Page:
Molecular Devices and Cytena Collaborate on Single-Cell Printer

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The single-cell printer system helps isolate single cells and provide visual documentation to ensure monoclonality for cell line development.

On Sep. 19, 2017, Molecular Devices, a provider of high-performance bioanalytical measurement systems, software, and consumables, formed a partnership with Cytena, a start-up life sciences company focused on single-cell technologies, to launch the CloneSelect Single-Cell Printer (SCP) in North America. This system utilizes sophisticated microfluidics-based technology and real-time image analysis to isolate single cells and provide visual documentation of monoclonality for use in cell line development.

Traditional methods for single-cell sorting in cell line development have drawbacks, including low-sorting efficiencies, low cell viabilities, and limited evidence of monoclonality. The CloneSelect SCP overcomes these limitations by screening for both single cells and for cell morphology immediately prior to depositing the cells, ensuring high cell viability. The use of sterilized, disposable cartridges also ensures the prevention of any cross-contamination or need for in-situ sterilization. During deposition, images of single cells are provided, ensuring visual confirmation of monoclonality.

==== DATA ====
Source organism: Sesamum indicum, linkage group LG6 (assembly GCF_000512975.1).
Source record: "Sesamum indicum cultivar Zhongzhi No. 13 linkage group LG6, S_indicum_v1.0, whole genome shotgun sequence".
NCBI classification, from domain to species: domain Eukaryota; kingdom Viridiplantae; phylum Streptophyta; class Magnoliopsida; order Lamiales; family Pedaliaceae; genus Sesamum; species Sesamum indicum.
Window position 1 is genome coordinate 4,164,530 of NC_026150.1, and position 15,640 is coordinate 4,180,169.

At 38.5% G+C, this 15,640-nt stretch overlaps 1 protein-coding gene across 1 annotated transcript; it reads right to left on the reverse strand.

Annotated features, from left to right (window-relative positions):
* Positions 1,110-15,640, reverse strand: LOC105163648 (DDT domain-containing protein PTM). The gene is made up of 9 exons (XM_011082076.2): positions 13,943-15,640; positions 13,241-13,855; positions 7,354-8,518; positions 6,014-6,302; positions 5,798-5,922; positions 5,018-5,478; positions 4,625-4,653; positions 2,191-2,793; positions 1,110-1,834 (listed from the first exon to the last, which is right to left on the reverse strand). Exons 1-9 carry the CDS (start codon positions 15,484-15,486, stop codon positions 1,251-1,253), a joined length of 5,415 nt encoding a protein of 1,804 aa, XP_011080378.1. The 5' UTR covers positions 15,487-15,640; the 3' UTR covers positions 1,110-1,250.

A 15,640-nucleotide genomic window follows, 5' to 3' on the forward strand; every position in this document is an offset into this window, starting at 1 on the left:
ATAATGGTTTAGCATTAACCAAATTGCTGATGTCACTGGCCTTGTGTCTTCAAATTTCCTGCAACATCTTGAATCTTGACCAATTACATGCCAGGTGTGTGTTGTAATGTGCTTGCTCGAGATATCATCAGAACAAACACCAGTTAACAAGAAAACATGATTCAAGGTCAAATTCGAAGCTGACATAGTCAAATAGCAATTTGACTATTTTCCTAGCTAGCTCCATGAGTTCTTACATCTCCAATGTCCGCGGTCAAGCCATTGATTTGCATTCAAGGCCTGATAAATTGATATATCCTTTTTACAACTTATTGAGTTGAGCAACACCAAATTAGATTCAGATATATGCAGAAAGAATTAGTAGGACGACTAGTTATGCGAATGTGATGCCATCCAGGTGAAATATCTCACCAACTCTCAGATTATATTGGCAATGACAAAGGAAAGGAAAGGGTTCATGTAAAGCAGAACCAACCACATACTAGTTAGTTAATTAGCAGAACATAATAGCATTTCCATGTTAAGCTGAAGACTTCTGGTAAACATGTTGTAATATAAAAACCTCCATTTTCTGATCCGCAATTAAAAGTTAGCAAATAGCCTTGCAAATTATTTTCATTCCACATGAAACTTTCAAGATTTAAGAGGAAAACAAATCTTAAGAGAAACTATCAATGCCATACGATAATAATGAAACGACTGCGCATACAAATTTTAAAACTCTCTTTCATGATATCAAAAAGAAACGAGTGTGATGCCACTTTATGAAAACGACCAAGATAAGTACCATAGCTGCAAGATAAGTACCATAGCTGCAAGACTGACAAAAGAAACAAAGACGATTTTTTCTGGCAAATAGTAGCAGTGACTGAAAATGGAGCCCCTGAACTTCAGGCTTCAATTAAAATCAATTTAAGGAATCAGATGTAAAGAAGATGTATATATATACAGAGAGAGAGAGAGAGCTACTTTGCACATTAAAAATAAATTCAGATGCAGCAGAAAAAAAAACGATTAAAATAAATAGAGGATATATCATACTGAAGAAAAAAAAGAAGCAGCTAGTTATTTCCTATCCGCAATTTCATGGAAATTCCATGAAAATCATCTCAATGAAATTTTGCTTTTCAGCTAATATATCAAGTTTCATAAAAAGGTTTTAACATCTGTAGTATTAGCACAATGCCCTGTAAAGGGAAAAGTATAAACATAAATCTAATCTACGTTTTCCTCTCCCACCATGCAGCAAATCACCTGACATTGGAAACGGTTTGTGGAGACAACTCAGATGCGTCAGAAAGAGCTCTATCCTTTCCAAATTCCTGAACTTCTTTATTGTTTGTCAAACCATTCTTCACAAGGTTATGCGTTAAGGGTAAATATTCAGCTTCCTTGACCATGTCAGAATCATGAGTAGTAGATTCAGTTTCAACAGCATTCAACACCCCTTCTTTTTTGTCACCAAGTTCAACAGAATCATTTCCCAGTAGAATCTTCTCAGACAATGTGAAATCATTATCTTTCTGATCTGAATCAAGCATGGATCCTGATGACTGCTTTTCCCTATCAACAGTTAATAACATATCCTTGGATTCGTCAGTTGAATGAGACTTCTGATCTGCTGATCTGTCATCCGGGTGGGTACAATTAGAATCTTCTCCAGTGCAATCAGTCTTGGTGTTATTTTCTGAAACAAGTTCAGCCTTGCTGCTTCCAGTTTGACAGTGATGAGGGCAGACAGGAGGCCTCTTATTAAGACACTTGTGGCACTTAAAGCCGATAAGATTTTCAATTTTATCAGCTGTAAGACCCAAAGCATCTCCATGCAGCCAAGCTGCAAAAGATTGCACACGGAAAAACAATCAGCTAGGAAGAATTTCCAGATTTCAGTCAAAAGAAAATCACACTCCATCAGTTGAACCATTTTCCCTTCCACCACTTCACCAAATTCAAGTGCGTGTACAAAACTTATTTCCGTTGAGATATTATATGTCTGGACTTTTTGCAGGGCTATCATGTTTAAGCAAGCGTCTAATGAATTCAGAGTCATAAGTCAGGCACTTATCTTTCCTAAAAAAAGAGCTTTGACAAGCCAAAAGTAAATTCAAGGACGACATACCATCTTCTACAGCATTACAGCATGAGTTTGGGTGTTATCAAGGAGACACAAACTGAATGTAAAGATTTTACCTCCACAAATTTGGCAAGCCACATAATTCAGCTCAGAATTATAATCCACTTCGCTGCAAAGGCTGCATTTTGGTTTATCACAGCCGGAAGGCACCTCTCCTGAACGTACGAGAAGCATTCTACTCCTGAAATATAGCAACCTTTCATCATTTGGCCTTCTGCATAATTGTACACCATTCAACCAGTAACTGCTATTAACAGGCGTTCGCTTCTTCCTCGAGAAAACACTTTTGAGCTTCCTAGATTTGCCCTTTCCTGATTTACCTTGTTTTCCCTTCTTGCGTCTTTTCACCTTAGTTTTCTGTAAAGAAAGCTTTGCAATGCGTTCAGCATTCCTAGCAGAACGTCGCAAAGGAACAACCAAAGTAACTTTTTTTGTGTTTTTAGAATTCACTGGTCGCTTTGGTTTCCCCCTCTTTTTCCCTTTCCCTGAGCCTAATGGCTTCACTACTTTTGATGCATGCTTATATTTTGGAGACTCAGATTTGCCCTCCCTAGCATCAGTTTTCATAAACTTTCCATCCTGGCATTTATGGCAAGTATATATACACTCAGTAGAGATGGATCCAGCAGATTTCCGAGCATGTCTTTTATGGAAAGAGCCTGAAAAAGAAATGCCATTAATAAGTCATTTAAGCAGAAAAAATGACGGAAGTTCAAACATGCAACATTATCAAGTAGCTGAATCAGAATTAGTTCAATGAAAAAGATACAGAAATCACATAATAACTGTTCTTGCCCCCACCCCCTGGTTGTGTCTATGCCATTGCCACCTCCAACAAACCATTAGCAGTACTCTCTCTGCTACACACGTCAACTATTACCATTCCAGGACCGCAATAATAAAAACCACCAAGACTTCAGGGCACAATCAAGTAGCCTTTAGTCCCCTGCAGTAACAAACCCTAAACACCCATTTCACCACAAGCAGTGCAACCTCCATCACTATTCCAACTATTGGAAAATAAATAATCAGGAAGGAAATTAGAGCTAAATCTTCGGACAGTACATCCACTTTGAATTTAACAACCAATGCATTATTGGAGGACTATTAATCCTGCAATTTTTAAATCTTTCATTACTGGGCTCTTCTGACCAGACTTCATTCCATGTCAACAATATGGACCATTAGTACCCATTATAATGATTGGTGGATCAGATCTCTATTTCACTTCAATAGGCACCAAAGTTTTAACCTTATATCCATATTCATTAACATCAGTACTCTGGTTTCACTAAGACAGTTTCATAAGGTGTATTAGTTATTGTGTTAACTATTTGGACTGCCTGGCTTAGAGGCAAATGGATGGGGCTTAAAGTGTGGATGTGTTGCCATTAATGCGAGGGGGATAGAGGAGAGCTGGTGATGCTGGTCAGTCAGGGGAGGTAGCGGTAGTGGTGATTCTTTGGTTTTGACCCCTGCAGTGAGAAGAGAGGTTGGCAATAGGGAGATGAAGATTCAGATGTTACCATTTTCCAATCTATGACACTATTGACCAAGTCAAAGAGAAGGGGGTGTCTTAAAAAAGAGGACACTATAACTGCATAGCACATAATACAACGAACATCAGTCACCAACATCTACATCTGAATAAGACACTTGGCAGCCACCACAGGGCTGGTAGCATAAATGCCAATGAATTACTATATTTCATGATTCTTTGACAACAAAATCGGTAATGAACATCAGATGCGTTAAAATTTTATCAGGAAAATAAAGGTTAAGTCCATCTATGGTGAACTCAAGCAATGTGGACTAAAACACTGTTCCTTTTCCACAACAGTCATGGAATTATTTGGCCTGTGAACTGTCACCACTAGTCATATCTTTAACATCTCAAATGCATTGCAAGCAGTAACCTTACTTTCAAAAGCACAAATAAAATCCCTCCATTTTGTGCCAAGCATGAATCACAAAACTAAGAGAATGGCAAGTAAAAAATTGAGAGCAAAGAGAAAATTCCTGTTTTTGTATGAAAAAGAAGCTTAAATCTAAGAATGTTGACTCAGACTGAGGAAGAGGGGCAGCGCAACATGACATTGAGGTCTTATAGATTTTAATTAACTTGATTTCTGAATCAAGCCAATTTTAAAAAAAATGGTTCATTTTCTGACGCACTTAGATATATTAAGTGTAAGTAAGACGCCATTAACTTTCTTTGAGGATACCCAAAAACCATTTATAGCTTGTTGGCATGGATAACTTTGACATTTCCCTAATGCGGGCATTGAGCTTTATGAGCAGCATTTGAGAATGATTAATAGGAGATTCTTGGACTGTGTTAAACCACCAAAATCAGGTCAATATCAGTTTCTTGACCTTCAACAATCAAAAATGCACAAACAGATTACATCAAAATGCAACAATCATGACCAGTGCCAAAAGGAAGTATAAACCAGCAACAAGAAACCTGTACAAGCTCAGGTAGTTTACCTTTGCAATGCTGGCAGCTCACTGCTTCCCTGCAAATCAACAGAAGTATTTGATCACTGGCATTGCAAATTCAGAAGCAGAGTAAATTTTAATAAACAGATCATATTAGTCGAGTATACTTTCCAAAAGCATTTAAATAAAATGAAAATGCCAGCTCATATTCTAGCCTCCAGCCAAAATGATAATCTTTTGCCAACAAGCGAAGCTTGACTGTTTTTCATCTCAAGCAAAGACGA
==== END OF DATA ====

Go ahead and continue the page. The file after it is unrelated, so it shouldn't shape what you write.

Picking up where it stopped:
Clonal cell-line development has been receiving increasing focus and investment as a method for producing targeted therapeutics, according to Molecular Devices. As a part of the development process, cells producing high amounts of the antibody of interest need to be selectively isolated to move them forward for additional screening. The CloneSelect SCP accelerates antibody discovery by allowing for automated isolation of single cells into standard 96- and 384- well plates for a wide range of cell types.


“We are very excited about this product and how it allows us to expand our toolset in the fast-growing biotherapeutics market,” said Greg Milosevich, president at Molecular Devices, in a company press release. “Our customers have been seeking ways to bring biologics and biosimilars to market more quickly, and we continue to invest in technologies that accelerate time-consuming process steps.”

Source: Molecular Devices